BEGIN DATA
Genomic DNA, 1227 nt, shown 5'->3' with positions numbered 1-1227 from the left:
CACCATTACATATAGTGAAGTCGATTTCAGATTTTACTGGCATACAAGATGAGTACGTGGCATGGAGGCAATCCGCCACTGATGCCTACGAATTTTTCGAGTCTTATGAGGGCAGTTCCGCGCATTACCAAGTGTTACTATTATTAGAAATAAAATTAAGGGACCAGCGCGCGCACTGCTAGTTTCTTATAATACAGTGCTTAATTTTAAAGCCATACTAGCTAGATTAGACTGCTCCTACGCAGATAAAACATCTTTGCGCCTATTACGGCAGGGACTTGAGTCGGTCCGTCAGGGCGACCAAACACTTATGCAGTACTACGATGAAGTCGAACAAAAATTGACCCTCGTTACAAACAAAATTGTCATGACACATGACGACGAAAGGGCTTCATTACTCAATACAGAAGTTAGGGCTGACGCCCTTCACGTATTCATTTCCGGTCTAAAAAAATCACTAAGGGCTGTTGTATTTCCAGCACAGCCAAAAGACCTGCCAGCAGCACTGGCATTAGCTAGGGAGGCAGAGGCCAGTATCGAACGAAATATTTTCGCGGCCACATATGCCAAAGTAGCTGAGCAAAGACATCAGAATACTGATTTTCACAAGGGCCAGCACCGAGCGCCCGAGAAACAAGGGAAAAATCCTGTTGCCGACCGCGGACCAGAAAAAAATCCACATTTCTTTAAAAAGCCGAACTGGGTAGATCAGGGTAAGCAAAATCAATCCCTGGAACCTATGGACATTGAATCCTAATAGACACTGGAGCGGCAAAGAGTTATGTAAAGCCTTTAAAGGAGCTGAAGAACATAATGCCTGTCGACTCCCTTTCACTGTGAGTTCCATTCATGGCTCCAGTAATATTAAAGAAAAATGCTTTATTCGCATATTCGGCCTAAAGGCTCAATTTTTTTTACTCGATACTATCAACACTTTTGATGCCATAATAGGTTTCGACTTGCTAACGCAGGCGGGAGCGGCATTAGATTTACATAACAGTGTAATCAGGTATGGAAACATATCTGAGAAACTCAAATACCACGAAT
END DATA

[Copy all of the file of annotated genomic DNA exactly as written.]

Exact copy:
Genomic DNA, 1227 nt, shown 5'->3' with positions numbered 1-1227 from the left:
CACCATTACATATAGTGAAGTCGATTTCAGATTTTACTGGCATACAAGATGAGTACGTGGCATGGAGGCAATCCGCCACTGATGCCTACGAATTTTTCGAGTCTTATGAGGGCAGTTCCGCGCATTACCAAGTGTTACTATTATTAGAAATAAAATTAAGGGACCAGCGCGCGCACTGCTAGTTTCTTATAATACAGTGCTTAATTTTAAAGCCATACTAGCTAGATTAGACTGCTCCTACGCAGATAAAACATCTTTGCGCCTATTACGGCAGGGACTTGAGTCGGTCCGTCAGGGCGACCAAACACTTATGCAGTACTACGATGAAGTCGAACAAAAATTGACCCTCGTTACAAACAAAATTGTCATGACACATGACGACGAAAGGGCTTCATTACTCAATACAGAAGTTAGGGCTGACGCCCTTCACGTATTCATTTCCGGTCTAAAAAAATCACTAAGGGCTGTTGTATTTCCAGCACAGCCAAAAGACCTGCCAGCAGCACTGGCATTAGCTAGGGAGGCAGAGGCCAGTATCGAACGAAATATTTTCGCGGCCACATATGCCAAAGTAGCTGAGCAAAGACATCAGAATACTGATTTTCACAAGGGCCAGCACCGAGCGCCCGAGAAACAAGGGAAAAATCCTGTTGCCGACCGCGGACCAGAAAAAAATCCACATTTCTTTAAAAAGCCGAACTGGGTAGATCAGGGTAAGCAAAATCAATCCCTGGAACCTATGGACATTGAATCCTAATAGACACTGGAGCGGCAAAGAGTTATGTAAAGCCTTTAAAGGAGCTGAAGAACATAATGCCTGTCGACTCCCTTTCACTGTGAGTTCCATTCATGGCTCCAGTAATATTAAAGAAAAATGCTTTATTCGCATATTCGGCCTAAAGGCTCAATTTTTTTTACTCGATACTATCAACACTTTTGATGCCATAATAGGTTTCGACTTGCTAACGCAGGCGGGAGCGGCATTAGATTTACATAACAGTGTAATCAGGTATGGAAACATATCTGAGAAACTCAAATACCACGAAT